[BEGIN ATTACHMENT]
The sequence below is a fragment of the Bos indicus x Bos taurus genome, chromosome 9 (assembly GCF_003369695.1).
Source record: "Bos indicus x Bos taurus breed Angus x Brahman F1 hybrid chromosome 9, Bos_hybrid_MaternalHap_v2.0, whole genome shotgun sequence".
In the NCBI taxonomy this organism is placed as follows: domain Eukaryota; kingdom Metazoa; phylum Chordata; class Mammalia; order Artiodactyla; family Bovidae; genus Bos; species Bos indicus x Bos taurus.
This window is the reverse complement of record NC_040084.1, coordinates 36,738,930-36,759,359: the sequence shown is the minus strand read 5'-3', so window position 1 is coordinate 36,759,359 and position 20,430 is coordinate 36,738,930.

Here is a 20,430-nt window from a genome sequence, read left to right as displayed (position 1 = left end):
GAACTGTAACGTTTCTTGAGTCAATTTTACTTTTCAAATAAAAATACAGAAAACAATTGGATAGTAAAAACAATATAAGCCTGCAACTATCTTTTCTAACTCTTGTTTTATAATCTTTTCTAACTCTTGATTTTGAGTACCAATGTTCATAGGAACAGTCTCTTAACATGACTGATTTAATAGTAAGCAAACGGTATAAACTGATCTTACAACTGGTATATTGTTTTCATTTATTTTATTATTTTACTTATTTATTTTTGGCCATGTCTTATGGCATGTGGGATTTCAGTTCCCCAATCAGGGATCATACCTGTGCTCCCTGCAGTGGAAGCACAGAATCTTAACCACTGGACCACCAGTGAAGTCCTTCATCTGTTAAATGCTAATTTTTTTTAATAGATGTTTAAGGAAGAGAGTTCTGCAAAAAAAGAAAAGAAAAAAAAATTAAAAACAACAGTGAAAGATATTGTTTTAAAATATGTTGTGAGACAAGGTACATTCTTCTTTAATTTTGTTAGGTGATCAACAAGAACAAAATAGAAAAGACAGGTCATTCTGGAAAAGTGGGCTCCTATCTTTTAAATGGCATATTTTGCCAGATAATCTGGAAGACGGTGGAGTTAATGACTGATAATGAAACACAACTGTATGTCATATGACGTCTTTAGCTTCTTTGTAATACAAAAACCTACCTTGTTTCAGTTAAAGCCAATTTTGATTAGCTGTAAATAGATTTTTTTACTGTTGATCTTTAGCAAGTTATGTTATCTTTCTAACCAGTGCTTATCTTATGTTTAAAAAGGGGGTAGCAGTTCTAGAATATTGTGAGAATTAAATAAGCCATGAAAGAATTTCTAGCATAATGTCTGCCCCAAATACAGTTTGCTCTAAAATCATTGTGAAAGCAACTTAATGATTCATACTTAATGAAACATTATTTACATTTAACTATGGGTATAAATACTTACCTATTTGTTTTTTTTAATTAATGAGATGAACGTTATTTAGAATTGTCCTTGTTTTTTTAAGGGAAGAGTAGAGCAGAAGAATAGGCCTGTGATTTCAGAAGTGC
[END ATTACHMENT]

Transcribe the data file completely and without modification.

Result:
The sequence below is a fragment of the Bos indicus x Bos taurus genome, chromosome 9 (assembly GCF_003369695.1).
Source record: "Bos indicus x Bos taurus breed Angus x Brahman F1 hybrid chromosome 9, Bos_hybrid_MaternalHap_v2.0, whole genome shotgun sequence".
In the NCBI taxonomy this organism is placed as follows: domain Eukaryota; kingdom Metazoa; phylum Chordata; class Mammalia; order Artiodactyla; family Bovidae; genus Bos; species Bos indicus x Bos taurus.
This window is the reverse complement of record NC_040084.1, coordinates 36,738,930-36,759,359: the sequence shown is the minus strand read 5'-3', so window position 1 is coordinate 36,759,359 and position 20,430 is coordinate 36,738,930.

Here is a 20,430-nt window from a genome sequence, read left to right as displayed (position 1 = left end):
GAACTGTAACGTTTCTTGAGTCAATTTTACTTTTCAAATAAAAATACAGAAAACAATTGGATAGTAAAAACAATATAAGCCTGCAACTATCTTTTCTAACTCTTGTTTTATAATCTTTTCTAACTCTTGATTTTGAGTACCAATGTTCATAGGAACAGTCTCTTAACATGACTGATTTAATAGTAAGCAAACGGTATAAACTGATCTTACAACTGGTATATTGTTTTCATTTATTTTATTATTTTACTTATTTATTTTTGGCCATGTCTTATGGCATGTGGGATTTCAGTTCCCCAATCAGGGATCATACCTGTGCTCCCTGCAGTGGAAGCACAGAATCTTAACCACTGGACCACCAGTGAAGTCCTTCATCTGTTAAATGCTAATTTTTTTTAATAGATGTTTAAGGAAGAGAGTTCTGCAAAAAAAGAAAAGAAAAAAAAATTAAAAACAACAGTGAAAGATATTGTTTTAAAATATGTTGTGAGACAAGGTACATTCTTCTTTAATTTTGTTAGGTGATCAACAAGAACAAAATAGAAAAGACAGGTCATTCTGGAAAAGTGGGCTCCTATCTTTTAAATGGCATATTTTGCCAGATAATCTGGAAGACGGTGGAGTTAATGACTGATAATGAAACACAACTGTATGTCATATGACGTCTTTAGCTTCTTTGTAATACAAAAACCTACCTTGTTTCAGTTAAAGCCAATTTTGATTAGCTGTAAATAGATTTTTTTACTGTTGATCTTTAGCAAGTTATGTTATCTTTCTAACCAGTGCTTATCTTATGTTTAAAAAGGGGGTAGCAGTTCTAGAATATTGTGAGAATTAAATAAGCCATGAAAGAATTTCTAGCATAATGTCTGCCCCAAATACAGTTTGCTCTAAAATCATTGTGAAAGCAACTTAATGATTCATACTTAATGAAACATTATTTACATTTAACTATGGGTATAAATACTTACCTATTTGTTTTTTTTAATTAATGAGATGAACGTTATTTAGAATTGTCCTTGTTTTTTTAAGGGAAGAGTAGAGCAGAAGAATAGGCCTGTGATTTCAGAAGTGC